fake design

ICETEAM
Inspire
29.12.2018 14:15

Over the last year, Ideo’s philosophy of “design thinking“–a codified, six-step process to solve problems creatively–has come under fire. It’s been called bullshit, the opposite of inclusive design, and a failed experiment. It’s even been compared to syphilis.

Ideo as an institution has rarely responded to critiques of design thinking or acknowledged its flaws. But at the Fast Company Innovation Festival, Ideo partner and leader of its Cambridge, Massachusetts, office Michael Hendrix had a frank conversation with Co.Design senior writer Mark Wilson about why design thinking has gotten so much flack.

“I think it’s fair to critique design thinking, just as it’s fair to critique any other design strategy,” Hendrix says. “There’s of course many poor examples of design thinking, and there’s great examples. Just like there’s poor examples of industrial design and graphic design and different processes within organizations.”

Part of the problem is that many people use the design thinking methodology in superficial ways. Hendrix calls it the “theater of innovation.” Companies know they need to be more creative and innovative, and because they’re looking for fast ways to achieve those goals, they cut corners.

“We get a lot of the materials that look like innovation, or look like they make us more creative,” Hendrix says. “That could be anything from getting a bunch of Sharpie markers and Post-its and putting them in rooms for brainstorms, to having new dress codes, to programming play into the week. They all could be good tools to serve up creativity or innovation, they all could be methods of design thinking, but without some kind of history or strategy to tie them together, and track their progress, track their impact, they end up being a theatrical thing that people can point to and say, ‘oh we did that.'”

Hendrix recalls seeing a door near a client’s boardroom labeled with a sign reading, “creative thinking room/DVD storage.” It’s a perfect metaphor. Without the strategy and the discipline, the tools–like having a dedicated brainstorming room–ultimately won’t work. “Having access to the tools can be a little deceiving if you don’t understand how to use them in an appropriate way,” Hendrix says.

Part of the challenge of doing design thinking well, he argues, requires balancing the methodology’s structure, which allows designers to successfully and consistently tackle a wide range of problems, with the danger of that structure becoming too strict. “If you make something rigid and formulaic, it could absolutely fail,” he says. “You want to rely on milestones in the creative process, but you don’t want it to be a reactive process that loses its soul.”

Achieving that balance is tricky, especially in companies that don’t have the right culture. Hendrix sees two elements of company culture that lead to situations where design thinking fails. For one, coworkers need to trust each other and feel comfortable enough to share daring ideas. During brainstorms, coworkers who are always playing devil’s advocate or trying to be the smartest person in the room are going to squash any trust. “There is a real need to build respect for one another and trust in the safety of sharing ideas so you can move forward,” Hendrix says. “Knowing when to bring judgments is important. Cultures that are highly judgy, that have hierarchy, that are rewarding the person who is the smartest person in the room, don’t do well with this kind of methodology.”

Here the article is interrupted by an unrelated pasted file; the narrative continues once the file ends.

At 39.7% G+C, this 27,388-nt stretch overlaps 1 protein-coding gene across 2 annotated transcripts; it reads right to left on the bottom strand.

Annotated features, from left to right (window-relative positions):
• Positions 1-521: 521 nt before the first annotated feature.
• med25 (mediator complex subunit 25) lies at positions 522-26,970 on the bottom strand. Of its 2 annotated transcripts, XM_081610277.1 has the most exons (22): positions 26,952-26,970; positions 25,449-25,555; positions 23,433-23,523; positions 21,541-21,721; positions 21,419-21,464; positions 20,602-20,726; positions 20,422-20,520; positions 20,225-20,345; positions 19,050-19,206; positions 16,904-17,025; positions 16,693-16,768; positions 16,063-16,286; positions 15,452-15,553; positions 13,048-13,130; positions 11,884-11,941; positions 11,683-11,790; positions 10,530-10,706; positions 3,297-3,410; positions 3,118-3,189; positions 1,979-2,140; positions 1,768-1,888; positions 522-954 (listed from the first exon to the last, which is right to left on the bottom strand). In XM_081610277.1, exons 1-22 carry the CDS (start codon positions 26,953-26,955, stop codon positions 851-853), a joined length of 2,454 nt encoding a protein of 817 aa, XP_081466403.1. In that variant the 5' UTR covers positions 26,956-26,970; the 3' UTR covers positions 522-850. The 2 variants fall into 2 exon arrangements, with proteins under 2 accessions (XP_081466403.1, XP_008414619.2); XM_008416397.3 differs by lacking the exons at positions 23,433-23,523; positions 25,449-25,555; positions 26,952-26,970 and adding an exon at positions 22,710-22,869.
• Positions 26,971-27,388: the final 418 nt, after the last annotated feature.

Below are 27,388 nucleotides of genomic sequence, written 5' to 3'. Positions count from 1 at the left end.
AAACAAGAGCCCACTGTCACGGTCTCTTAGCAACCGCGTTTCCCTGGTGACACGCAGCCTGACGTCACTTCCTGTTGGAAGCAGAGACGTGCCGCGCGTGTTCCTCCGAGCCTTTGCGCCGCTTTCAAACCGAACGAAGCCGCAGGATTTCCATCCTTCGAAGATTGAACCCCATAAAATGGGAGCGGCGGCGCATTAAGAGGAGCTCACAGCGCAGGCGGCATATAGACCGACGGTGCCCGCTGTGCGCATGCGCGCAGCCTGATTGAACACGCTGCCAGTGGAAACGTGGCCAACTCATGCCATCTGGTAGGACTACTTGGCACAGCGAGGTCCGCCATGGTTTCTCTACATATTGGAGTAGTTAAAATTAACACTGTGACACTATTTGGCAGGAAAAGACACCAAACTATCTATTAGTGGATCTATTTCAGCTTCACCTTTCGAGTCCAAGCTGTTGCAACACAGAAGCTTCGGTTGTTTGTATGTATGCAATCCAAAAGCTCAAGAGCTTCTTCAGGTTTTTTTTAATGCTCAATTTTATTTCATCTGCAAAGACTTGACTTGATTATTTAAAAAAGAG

Hendrix also sees design thinking fail in cultures that don’t promote play, which he believes is a necessary circumstance for design thinking to truly succeed. “Playfulness and joy don’t need a reason other than that they create the conditions . . . to allow people to be more creative,” he says. “In cultures that are highly optimized, that promote efficiency, that celebrate intellectualism–they can push play and joy aside. It doesn’t mean those things are bad. Rationale analysis is very important. But coexisting with playfulness and joy will make those things work.”

A lack of commitment to providing the conditions for design thinking to flourish leads to this so-called “theater of innovation” without promoting any actual creativity, he argues. That’s where design thinking falls short and doesn’t achieve what it claims. “We can bring powerful ideas to an organization, but it can just die if there’s not a willingness to take it and develop it in a way that’s effective,” Hendrix says.

Ultimately, Hendrix believes that some people using the design thinking methodology poorly doesn’t invalidate it. But in his acknowledgement of design thinking’s limitations–that it can be too rigid, that company culture often is incompatible with its tenets–there’s a sense that design thinking’s reign as the primary way non-designers understand design is on its way out.

“I do think it’s fair to start to have discussions about when [it] results in something good and when it doesn’t,” Hendrix says. “If there’s anything that we’re doing differently, it probably is engaging with the frustration and being honest that there’s a maturation period. It’d be great for everyone to come along and recognize that.”

Originally published in CoDesign

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